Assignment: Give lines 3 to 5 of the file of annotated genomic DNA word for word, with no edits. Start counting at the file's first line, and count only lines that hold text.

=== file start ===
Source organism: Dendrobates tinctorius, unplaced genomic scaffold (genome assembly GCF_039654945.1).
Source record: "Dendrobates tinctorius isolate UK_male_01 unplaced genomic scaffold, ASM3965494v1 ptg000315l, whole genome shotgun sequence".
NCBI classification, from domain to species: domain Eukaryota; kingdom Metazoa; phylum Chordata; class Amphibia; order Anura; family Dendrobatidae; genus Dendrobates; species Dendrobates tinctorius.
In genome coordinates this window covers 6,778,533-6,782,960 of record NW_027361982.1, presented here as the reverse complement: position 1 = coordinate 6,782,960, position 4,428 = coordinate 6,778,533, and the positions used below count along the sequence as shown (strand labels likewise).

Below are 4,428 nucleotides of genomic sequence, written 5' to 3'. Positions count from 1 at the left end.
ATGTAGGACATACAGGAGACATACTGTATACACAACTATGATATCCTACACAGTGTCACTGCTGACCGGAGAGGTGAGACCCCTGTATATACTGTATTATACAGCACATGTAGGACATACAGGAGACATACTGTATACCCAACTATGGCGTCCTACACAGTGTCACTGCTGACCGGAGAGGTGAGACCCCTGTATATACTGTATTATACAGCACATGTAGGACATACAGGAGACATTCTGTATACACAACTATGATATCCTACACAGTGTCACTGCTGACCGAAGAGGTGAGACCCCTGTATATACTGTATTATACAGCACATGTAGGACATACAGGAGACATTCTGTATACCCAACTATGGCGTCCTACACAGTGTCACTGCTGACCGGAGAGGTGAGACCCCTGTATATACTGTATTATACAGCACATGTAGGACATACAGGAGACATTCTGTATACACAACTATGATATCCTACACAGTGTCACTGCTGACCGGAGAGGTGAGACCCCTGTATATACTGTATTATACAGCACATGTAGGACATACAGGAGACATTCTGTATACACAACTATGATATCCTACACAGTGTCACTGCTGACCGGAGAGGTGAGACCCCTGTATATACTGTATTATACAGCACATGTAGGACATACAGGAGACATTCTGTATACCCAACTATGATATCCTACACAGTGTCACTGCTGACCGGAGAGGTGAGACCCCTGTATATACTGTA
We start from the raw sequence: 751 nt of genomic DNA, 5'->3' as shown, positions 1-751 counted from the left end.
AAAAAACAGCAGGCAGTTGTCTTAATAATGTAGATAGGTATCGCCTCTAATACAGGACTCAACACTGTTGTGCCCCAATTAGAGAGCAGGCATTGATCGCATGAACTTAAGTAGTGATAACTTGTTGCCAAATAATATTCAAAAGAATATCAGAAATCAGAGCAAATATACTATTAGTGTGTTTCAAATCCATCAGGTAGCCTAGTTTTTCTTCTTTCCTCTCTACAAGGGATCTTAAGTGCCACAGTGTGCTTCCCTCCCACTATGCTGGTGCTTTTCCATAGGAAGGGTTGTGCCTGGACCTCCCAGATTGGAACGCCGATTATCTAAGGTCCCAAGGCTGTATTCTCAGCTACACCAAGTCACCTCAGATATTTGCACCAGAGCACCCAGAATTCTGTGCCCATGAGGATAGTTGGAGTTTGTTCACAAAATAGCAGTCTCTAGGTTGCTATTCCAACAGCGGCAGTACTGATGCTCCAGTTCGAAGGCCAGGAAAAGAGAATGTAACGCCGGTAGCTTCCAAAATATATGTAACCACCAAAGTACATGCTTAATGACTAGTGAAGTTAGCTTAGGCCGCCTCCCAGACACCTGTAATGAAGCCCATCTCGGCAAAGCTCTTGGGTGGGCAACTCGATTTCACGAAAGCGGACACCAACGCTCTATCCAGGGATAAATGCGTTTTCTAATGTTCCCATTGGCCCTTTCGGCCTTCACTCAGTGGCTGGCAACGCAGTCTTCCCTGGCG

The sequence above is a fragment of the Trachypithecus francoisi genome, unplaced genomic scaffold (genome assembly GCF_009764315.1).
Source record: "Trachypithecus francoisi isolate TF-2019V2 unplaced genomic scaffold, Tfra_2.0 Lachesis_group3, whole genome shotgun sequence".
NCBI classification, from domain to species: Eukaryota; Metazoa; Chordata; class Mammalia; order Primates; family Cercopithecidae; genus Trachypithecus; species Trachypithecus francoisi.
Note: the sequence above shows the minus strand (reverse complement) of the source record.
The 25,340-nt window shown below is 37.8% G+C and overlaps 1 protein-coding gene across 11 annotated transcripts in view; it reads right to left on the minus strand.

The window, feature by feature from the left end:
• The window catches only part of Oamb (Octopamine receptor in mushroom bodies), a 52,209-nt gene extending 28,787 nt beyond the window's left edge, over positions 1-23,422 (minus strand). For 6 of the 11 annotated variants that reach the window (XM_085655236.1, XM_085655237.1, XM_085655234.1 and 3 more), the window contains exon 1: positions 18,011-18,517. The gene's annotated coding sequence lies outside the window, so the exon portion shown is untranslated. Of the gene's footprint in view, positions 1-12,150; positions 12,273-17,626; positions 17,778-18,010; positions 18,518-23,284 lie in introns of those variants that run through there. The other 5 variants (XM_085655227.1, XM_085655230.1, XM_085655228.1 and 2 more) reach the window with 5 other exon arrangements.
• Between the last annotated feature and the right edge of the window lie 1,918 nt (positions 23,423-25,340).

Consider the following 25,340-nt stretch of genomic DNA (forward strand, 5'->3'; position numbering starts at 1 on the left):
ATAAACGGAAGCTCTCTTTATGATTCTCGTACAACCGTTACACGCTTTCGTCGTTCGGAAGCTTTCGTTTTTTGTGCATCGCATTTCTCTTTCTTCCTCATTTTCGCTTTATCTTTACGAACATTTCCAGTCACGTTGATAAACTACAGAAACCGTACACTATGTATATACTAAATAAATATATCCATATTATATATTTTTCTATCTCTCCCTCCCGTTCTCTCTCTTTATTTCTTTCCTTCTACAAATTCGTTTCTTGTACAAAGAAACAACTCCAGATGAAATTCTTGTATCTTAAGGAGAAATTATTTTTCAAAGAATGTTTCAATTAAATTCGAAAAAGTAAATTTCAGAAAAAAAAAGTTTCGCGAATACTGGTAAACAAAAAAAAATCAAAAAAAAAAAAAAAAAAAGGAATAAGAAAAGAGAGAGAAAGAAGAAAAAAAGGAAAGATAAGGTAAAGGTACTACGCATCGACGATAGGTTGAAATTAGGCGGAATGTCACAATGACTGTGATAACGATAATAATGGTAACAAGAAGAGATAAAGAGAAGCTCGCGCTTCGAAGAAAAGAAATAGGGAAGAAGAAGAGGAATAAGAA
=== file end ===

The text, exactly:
NCBI classification, from domain to species: domain Eukaryota; kingdom Metazoa; phylum Chordata; class Amphibia; order Anura; family Dendrobatidae; genus Dendrobates; species Dendrobates tinctorius.
In genome coordinates this window covers 6,778,533-6,782,960 of record NW_027361982.1, presented here as the reverse complement: position 1 = coordinate 6,782,960, position 4,428 = coordinate 6,778,533, and the positions used below count along the sequence as shown (strand labels likewise).

Below are 4,428 nucleotides of genomic sequence, written 5' to 3'. Positions count from 1 at the left end.